Growing up I never had a strong desire to 'experience' New Zealand. It was always the miniscule neighbour with the annoyingly good rugby team. It lacked the appeal of Europe, America and Asia.
I eventually grew out of my youthful ignorance and finally crossed over to discover that New Zealand is a bigger country than the world map led me to believe.
I spent five days touring its northern island of ruggedly handsome coastlines and over-the-edge attractions, making it to Auckland, Rotorua, Lake Taupo and Hamilton.
Despite leaving the country with a prevailing wish that I had seen more, I came home with a list of numerous experiences I'll never forget.
I've narrowed them down to my top eight North Island experiences. It's not that I'm too hip for a top 10 list. I know that when I return to New Zealand's northern expanse I'll find at least two activities or sights deserving of the final spots.
Until then I have eight (in no particular order) and I recommend experiencing every single one.
A Quick Drop And Not So Sudden Stop
When a bungy cord is all that's stopping you from an abrupt meeting with your maker, you know life has just been amplified. My first bungy experience at Agroventures Adventure Park in Rotorua was an almost paralysing moment of fear, anticipation and adrenaline.
With my arms wide and my toes peeking over the edge of the 43-metre drop, I betrayed common sense and looked down. I leaned forward almost instantly afterwards, knowing every second I waited was another chance for me to back out.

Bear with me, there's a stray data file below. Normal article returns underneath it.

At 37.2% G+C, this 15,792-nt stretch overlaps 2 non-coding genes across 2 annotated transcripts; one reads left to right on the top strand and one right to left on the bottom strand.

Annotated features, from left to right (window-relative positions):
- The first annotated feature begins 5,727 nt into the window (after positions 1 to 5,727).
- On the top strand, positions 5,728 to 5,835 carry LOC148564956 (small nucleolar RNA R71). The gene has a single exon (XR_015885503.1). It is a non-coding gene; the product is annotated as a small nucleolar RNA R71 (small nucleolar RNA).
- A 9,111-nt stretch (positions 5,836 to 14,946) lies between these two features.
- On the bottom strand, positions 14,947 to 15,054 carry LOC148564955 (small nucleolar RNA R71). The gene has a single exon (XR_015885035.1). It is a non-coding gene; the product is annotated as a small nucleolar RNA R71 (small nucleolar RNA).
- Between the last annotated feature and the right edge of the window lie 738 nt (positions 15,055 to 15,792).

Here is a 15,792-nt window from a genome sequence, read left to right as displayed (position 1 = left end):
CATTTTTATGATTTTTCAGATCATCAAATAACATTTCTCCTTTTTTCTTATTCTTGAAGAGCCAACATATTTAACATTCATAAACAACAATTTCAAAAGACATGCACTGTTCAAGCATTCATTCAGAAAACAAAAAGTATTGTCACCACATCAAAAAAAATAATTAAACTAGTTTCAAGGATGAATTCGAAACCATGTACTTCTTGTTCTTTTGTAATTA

A rush of blood and bravado began with the first millisecond of freefall and lasted for the rest of the day.
The Greenest Thumb In All The Land
I take my wide-brim straw hat off to the creative minds and green thumbs behind Hamilton Gardens for turning an oft-considered mundane part of life into a fascinating attraction.
Within the complex was more than 20 individually-themed gardens incorporating the Italian Renaissance, Japanese traditions, tropical flora and more.
However, my favourite moments were treating my nose to the smells of the Herb Garden, seeing fresh fruit and veg in the Kitchen Garden (so good people have tried stealing some of produce), and learning tips to being wallet and environmentally friendly in the Sustainable Backyard.
Rich Maori Culture
Maori history and traditions are a revered part of New Zealand's culture, which I was fortunate to share in at Te Puia, a Maori cultural centre in Rotorua's Whakarewarewa (I can't say it either) Geothermal Valley.
My afternoon involved seeing the area's geothermal activity at the Pohutu Geyser, getting my first look at the native Kiwi bird and learning about the age-old practices of caving and weaving.
At night we were welcomed to a feast in traditional Maori fashion, which included my own admirable attempt at the haka followed by a scrumptious Hangi (meat cooked from the geothermal steam).
More culinary delights. Fare New Zealand - Eating Across The North Island
Discover more about Rotorua. Rotorua: A Journey Into Maori Culture
Who Needs Lights When You've Got Worms?
The glowworms reminded me of stars, and while we wandered through the Waitomo Glowworm Caves in temporary silence, I tried making shapes from the glowworms' tiny green lights.